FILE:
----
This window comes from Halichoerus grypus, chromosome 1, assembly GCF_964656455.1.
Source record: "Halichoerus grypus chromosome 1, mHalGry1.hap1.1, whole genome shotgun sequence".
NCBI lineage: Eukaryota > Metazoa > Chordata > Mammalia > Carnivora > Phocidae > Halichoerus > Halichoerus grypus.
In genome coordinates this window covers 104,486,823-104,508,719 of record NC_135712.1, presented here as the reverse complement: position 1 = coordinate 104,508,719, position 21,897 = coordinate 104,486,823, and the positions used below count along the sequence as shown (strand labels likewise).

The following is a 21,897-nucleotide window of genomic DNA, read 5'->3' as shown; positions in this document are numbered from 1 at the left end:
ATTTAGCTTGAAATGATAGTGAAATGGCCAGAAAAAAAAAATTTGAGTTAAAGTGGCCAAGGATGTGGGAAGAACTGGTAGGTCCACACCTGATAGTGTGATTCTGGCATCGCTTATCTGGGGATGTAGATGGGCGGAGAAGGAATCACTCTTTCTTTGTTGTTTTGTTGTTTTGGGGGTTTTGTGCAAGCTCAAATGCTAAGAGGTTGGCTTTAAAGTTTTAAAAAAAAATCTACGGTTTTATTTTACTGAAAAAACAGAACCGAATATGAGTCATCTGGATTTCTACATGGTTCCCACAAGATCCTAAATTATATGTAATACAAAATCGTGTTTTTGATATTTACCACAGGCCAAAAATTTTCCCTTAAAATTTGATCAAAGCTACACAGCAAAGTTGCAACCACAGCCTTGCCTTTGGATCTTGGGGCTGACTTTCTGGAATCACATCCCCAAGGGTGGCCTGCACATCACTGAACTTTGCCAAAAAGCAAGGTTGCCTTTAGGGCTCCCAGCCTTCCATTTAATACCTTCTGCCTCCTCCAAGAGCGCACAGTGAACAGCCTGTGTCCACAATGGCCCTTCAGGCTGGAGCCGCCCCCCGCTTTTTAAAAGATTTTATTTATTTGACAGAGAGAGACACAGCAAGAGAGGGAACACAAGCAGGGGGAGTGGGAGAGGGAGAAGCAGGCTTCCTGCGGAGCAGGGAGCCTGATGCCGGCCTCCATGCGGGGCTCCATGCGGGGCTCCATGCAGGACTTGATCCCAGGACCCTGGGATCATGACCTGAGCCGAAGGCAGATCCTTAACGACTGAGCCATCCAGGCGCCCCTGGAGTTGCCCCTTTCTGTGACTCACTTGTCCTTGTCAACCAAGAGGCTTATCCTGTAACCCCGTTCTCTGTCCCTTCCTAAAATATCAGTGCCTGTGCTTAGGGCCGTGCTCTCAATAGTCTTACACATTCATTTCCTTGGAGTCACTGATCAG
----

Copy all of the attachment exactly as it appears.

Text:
This window comes from Halichoerus grypus, chromosome 1, assembly GCF_964656455.1.
Source record: "Halichoerus grypus chromosome 1, mHalGry1.hap1.1, whole genome shotgun sequence".
NCBI lineage: Eukaryota > Metazoa > Chordata > Mammalia > Carnivora > Phocidae > Halichoerus > Halichoerus grypus.
In genome coordinates this window covers 104,486,823-104,508,719 of record NC_135712.1, presented here as the reverse complement: position 1 = coordinate 104,508,719, position 21,897 = coordinate 104,486,823, and the positions used below count along the sequence as shown (strand labels likewise).

The following is a 21,897-nucleotide window of genomic DNA, read 5'->3' as shown; positions in this document are numbered from 1 at the left end:
ATTTAGCTTGAAATGATAGTGAAATGGCCAGAAAAAAAAAATTTGAGTTAAAGTGGCCAAGGATGTGGGAAGAACTGGTAGGTCCACACCTGATAGTGTGATTCTGGCATCGCTTATCTGGGGATGTAGATGGGCGGAGAAGGAATCACTCTTTCTTTGTTGTTTTGTTGTTTTGGGGGTTTTGTGCAAGCTCAAATGCTAAGAGGTTGGCTTTAAAGTTTTAAAAAAAAATCTACGGTTTTATTTTACTGAAAAAACAGAACCGAATATGAGTCATCTGGATTTCTACATGGTTCCCACAAGATCCTAAATTATATGTAATACAAAATCGTGTTTTTGATATTTACCACAGGCCAAAAATTTTCCCTTAAAATTTGATCAAAGCTACACAGCAAAGTTGCAACCACAGCCTTGCCTTTGGATCTTGGGGCTGACTTTCTGGAATCACATCCCCAAGGGTGGCCTGCACATCACTGAACTTTGCCAAAAAGCAAGGTTGCCTTTAGGGCTCCCAGCCTTCCATTTAATACCTTCTGCCTCCTCCAAGAGCGCACAGTGAACAGCCTGTGTCCACAATGGCCCTTCAGGCTGGAGCCGCCCCCCGCTTTTTAAAAGATTTTATTTATTTGACAGAGAGAGACACAGCAAGAGAGGGAACACAAGCAGGGGGAGTGGGAGAGGGAGAAGCAGGCTTCCTGCGGAGCAGGGAGCCTGATGCCGGCCTCCATGCGGGGCTCCATGCGGGGCTCCATGCAGGACTTGATCCCAGGACCCTGGGATCATGACCTGAGCCGAAGGCAGATCCTTAACGACTGAGCCATCCAGGCGCCCCTGGAGTTGCCCCTTTCTGTGACTCACTTGTCCTTGTCAACCAAGAGGCTTATCCTGTAACCCCGTTCTCTGTCCCTTCCTAAAATATCAGTGCCTGTGCTTAGGGCCGTGCTCTCAATAGTCTTACACATTCATTTCCTTGGAGTCACTGATCAG